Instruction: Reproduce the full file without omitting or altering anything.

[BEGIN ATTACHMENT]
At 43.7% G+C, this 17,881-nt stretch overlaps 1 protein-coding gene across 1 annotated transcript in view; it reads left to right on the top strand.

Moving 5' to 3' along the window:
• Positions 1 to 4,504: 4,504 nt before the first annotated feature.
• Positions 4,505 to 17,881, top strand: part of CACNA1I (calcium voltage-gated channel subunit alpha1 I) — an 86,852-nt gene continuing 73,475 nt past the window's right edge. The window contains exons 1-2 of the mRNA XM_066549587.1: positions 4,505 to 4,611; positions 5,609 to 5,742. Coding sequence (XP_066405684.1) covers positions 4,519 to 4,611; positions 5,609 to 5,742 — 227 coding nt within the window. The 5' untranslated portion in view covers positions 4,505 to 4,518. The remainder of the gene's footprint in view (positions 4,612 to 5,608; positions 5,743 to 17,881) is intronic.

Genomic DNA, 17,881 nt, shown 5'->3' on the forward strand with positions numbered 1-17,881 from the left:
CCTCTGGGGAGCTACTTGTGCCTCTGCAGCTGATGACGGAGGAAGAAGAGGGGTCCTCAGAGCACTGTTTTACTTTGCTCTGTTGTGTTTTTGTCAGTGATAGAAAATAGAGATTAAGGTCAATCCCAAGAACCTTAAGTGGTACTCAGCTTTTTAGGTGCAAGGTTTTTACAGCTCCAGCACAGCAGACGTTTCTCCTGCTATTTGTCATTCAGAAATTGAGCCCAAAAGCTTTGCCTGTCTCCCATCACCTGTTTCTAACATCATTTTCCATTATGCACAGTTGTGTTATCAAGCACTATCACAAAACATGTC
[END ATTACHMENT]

At 43.7% G+C, this 17,881-nt stretch overlaps 1 protein-coding gene across 1 annotated transcript in view; it reads left to right on the top strand.

Moving 5' to 3' along the window:
• Positions 1 to 4,504: 4,504 nt before the first annotated feature.
• Positions 4,505 to 17,881, top strand: part of CACNA1I (calcium voltage-gated channel subunit alpha1 I) — an 86,852-nt gene continuing 73,475 nt past the window's right edge. The window contains exons 1-2 of the mRNA XM_066549587.1: positions 4,505 to 4,611; positions 5,609 to 5,742. Coding sequence (XP_066405684.1) covers positions 4,519 to 4,611; positions 5,609 to 5,742 — 227 coding nt within the window. The 5' untranslated portion in view covers positions 4,505 to 4,518. The remainder of the gene's footprint in view (positions 4,612 to 5,608; positions 5,743 to 17,881) is intronic.

Genomic DNA, 17,881 nt, shown 5'->3' on the forward strand with positions numbered 1-17,881 from the left:
CCTCTGGGGAGCTACTTGTGCCTCTGCAGCTGATGACGGAGGAAGAAGAGGGGTCCTCAGAGCACTGTTTTACTTTGCTCTGTTGTGTTTTTGTCAGTGATAGAAAATAGAGATTAAGGTCAATCCCAAGAACCTTAAGTGGTACTCAGCTTTTTAGGTGCAAGGTTTTTACAGCTCCAGCACAGCAGACGTTTCTCCTGCTATTTGTCATTCAGAAATTGAGCCCAAAAGCTTTGCCTGTCTCCCATCACCTGTTTCTAACATCATTTTCCATTATGCACAGTTGTGTTATCAAGCACTATCACAAAACATGTC